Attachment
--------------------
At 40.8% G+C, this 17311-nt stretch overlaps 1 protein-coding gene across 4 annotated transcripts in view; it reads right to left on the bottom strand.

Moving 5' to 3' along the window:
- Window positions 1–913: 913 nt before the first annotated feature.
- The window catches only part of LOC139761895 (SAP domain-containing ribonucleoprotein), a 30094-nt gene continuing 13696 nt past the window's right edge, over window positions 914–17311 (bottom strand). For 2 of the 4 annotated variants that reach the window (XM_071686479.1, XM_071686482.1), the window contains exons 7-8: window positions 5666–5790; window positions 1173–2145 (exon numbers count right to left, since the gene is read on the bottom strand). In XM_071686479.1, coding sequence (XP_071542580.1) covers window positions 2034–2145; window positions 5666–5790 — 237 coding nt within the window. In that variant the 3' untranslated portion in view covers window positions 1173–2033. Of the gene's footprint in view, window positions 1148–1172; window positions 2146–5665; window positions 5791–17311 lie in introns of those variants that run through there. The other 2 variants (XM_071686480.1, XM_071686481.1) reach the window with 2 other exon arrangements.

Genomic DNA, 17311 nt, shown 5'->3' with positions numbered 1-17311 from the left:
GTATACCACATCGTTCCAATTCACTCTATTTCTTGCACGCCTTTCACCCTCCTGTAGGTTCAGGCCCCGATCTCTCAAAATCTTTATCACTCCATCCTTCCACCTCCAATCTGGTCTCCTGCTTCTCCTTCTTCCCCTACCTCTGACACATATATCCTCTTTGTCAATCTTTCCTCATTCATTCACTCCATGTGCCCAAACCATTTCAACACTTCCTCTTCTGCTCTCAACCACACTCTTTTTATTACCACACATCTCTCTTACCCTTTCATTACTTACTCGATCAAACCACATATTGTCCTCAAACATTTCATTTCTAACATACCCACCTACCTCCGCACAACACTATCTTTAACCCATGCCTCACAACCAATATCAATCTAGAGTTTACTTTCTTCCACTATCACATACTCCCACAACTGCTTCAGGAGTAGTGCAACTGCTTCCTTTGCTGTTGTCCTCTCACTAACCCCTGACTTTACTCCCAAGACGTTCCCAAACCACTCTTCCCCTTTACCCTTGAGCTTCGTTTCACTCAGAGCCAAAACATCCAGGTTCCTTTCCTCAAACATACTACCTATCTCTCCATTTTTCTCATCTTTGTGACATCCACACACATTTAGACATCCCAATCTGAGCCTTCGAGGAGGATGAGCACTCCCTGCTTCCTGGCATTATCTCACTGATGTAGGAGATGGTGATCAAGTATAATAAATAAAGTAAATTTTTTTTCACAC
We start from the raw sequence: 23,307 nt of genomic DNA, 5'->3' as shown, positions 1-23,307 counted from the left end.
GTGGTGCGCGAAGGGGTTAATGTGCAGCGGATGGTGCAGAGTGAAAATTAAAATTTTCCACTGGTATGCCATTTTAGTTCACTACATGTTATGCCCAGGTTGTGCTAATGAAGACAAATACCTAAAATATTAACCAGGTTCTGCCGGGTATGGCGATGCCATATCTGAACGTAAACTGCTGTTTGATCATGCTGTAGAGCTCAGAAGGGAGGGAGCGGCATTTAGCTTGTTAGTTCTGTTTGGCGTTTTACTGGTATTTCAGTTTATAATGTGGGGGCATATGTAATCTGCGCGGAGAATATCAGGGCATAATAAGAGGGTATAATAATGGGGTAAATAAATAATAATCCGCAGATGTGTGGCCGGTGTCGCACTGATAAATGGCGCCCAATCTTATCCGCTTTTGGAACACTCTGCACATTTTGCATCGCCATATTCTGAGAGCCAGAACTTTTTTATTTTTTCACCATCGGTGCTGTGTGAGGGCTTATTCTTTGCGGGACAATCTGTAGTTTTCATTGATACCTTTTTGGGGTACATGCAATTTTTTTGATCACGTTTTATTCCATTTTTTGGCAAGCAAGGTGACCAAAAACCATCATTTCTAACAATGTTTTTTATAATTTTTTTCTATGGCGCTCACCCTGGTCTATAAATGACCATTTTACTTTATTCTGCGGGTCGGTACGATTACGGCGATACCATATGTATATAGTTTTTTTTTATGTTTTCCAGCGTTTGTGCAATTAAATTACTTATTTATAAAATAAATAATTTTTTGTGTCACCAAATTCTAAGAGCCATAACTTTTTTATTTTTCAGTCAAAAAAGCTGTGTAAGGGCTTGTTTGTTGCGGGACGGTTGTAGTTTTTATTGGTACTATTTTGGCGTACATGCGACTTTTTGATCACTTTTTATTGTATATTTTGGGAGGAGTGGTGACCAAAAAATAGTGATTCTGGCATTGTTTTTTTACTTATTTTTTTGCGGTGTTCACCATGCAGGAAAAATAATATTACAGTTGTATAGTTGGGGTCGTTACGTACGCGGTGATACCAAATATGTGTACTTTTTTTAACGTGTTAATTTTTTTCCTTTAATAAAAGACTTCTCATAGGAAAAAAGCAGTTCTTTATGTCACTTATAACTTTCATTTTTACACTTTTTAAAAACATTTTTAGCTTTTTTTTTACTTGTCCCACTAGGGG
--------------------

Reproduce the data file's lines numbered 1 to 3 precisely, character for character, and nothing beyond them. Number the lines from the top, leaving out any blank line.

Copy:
At 40.8% G+C, this 17311-nt stretch overlaps 1 protein-coding gene across 4 annotated transcripts in view; it reads right to left on the bottom strand.

Moving 5' to 3' along the window:
- Window positions 1–913: 913 nt before the first annotated feature.